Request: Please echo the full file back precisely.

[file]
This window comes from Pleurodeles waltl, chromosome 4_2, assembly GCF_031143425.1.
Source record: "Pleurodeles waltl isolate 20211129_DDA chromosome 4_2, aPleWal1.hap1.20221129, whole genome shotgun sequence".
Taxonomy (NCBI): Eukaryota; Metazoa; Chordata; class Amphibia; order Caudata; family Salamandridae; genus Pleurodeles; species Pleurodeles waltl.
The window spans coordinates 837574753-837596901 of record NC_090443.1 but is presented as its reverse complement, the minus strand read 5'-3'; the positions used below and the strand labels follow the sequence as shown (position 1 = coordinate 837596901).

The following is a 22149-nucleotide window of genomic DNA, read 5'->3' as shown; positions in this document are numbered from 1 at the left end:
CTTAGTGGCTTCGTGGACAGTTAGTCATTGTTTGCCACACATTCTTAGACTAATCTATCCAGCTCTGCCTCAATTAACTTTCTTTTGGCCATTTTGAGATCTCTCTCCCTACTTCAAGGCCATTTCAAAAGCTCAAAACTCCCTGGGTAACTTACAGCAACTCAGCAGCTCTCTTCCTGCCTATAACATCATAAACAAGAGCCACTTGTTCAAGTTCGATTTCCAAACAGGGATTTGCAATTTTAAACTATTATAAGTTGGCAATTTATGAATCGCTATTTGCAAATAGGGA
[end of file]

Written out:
This window comes from Pleurodeles waltl, chromosome 4_2, assembly GCF_031143425.1.
Source record: "Pleurodeles waltl isolate 20211129_DDA chromosome 4_2, aPleWal1.hap1.20221129, whole genome shotgun sequence".
Taxonomy (NCBI): Eukaryota; Metazoa; Chordata; class Amphibia; order Caudata; family Salamandridae; genus Pleurodeles; species Pleurodeles waltl.
The window spans coordinates 837574753-837596901 of record NC_090443.1 but is presented as its reverse complement, the minus strand read 5'-3'; the positions used below and the strand labels follow the sequence as shown (position 1 = coordinate 837596901).

The following is a 22149-nucleotide window of genomic DNA, read 5'->3' as shown; positions in this document are numbered from 1 at the left end:
CTTAGTGGCTTCGTGGACAGTTAGTCATTGTTTGCCACACATTCTTAGACTAATCTATCCAGCTCTGCCTCAATTAACTTTCTTTTGGCCATTTTGAGATCTCTCTCCCTACTTCAAGGCCATTTCAAAAGCTCAAAACTCCCTGGGTAACTTACAGCAACTCAGCAGCTCTCTTCCTGCCTATAACATCATAAACAAGAGCCACTTGTTCAAGTTCGATTTCCAAACAGGGATTTGCAATTTTAAACTATTATAAGTTGGCAATTTATGAATCGCTATTTGCAAATAGGGA